Turning water into electricity: the power of evaporation

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Most of us don’t think twice about the process of evaporation, yet it plays a pivotal role in our planet’s ecosystem and is responsible for half of the solar energy absorbed by the Earth.

Since 2017, a fascinating field of research has emerged, focusing on how to tap into the energy potential of evaporation.

This is done through what’s known as the hydrovoltaic (HV) effect, which generates electricity as fluids pass over the charged surfaces of specially designed nanoscale devices.

These tiny devices contain nanochannels that create a continuous flow of liquid due to evaporation, similar to how water moves through the microcapillaries of plants.

Despite the existence of hydrovoltaic devices, there’s been a gap in our understanding of how exactly they work at the nanoscale and under different conditions.

Giulia Tagliabue and her Ph.D. student Tarique Anwar from the Laboratory of Nanoscience for Energy Technology took on the challenge to bridge this knowledge gap.

They combined experiments and sophisticated computer modeling to delve into the inner workings of these devices, focusing on fluid and ion flows and the electrostatic interactions at play.

Their groundbreaking research has led to a surprising discovery: HV devices can efficiently operate across a broad range of water salinity levels.

This contradicts the previous belief that only highly purified water could be used, significantly broadening the potential applications of HV technology.

By using a novel method known as nanosphere colloidal lithography, the team was able to construct a device with a hexagonal network of silicon nanopillars.

This setup created ideal conditions for studying the movement of evaporating fluids and the interactions between the fluid and the solid surfaces of the device.

Anwar explained how confining liquids to nanochannels and allowing them to flow through can generate electrical current and voltage.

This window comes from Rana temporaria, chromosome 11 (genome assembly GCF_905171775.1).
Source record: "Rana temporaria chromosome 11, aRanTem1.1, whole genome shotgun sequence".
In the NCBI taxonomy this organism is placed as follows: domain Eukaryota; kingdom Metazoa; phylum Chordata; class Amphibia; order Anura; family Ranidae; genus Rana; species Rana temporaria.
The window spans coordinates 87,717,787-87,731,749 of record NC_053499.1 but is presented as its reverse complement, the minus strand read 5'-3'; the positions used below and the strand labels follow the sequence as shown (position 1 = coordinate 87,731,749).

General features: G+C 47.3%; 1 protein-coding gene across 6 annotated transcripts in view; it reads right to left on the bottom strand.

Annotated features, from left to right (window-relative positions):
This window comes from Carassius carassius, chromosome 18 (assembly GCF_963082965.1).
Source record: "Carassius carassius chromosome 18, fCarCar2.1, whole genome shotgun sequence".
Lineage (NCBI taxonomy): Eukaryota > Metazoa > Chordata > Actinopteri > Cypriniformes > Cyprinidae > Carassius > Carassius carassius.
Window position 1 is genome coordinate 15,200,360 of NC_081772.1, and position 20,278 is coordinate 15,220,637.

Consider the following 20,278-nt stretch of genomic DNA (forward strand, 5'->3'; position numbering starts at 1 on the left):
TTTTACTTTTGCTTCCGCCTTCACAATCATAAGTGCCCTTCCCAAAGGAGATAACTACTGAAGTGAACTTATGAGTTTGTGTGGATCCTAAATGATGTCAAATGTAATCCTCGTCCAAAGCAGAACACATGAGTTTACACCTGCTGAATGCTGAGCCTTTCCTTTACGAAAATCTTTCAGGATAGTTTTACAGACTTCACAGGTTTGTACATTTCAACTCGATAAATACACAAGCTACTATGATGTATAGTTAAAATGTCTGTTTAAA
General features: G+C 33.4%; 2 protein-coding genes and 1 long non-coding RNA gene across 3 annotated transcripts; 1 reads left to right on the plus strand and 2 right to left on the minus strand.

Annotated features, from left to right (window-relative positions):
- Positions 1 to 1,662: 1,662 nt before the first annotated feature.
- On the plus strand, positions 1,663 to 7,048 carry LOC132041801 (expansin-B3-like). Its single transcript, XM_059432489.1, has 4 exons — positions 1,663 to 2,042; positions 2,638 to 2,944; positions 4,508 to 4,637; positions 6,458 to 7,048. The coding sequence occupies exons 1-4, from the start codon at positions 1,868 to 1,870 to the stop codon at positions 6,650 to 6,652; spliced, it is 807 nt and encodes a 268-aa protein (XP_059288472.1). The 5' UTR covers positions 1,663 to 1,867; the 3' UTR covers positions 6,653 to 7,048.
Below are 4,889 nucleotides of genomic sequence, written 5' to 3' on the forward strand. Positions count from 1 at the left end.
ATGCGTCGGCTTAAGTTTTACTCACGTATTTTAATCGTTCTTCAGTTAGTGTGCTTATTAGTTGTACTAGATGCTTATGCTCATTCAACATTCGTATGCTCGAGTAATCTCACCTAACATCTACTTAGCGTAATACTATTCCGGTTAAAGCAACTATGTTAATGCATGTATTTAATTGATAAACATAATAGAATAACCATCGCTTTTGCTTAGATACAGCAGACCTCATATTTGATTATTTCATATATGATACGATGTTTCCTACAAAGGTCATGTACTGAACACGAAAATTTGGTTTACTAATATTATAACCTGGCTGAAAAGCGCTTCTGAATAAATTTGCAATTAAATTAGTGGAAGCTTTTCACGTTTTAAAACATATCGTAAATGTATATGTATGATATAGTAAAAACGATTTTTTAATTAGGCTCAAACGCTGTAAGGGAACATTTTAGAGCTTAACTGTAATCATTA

This is because the confinement leads to a selective presence of ions, based on their polarity relative to the surface charge of the device.

Tagliabue highlighted the practical implications of their findings. With the ability to operate using fluids with higher ion concentrations, it’s now possible to design hydrovoltaic devices that work with tap or seawater, not just purified water.

This discovery opens up new avenues for using HV devices in a wide array of settings and applications.

Given that evaporation is a constant process occurring under various conditions, including at night, the potential uses for improved HV devices are vast.

The team is excited about the possibility of developing prototypes for waste-heat recovery and renewable energy generation, testing them in real-world scenarios such as on Lake Geneva.

Moreover, the versatility of HV devices means they could power a wide range of connected devices, from smart TVs to health and fitness wearables, anywhere there’s liquid or moisture present.

The integration of light and photothermal effects to control surface charges and evaporation rates in HV systems is another exciting avenue for Tagliabue and her team.

Beyond energy generation, there’s also the potential for HV systems to contribute to clean water production. By leveraging natural evaporation in desalination processes, it’s conceivable to harvest fresh water from saltwater while simultaneously generating electricity.

This breakthrough in hydrovoltaic technology not only advances our understanding of how to harness the power of evaporation but also paves the way for innovative solutions to energy generation and water purification, marking a significant step towards sustainable and renewable energy sources.

The research findings can be found in Device.

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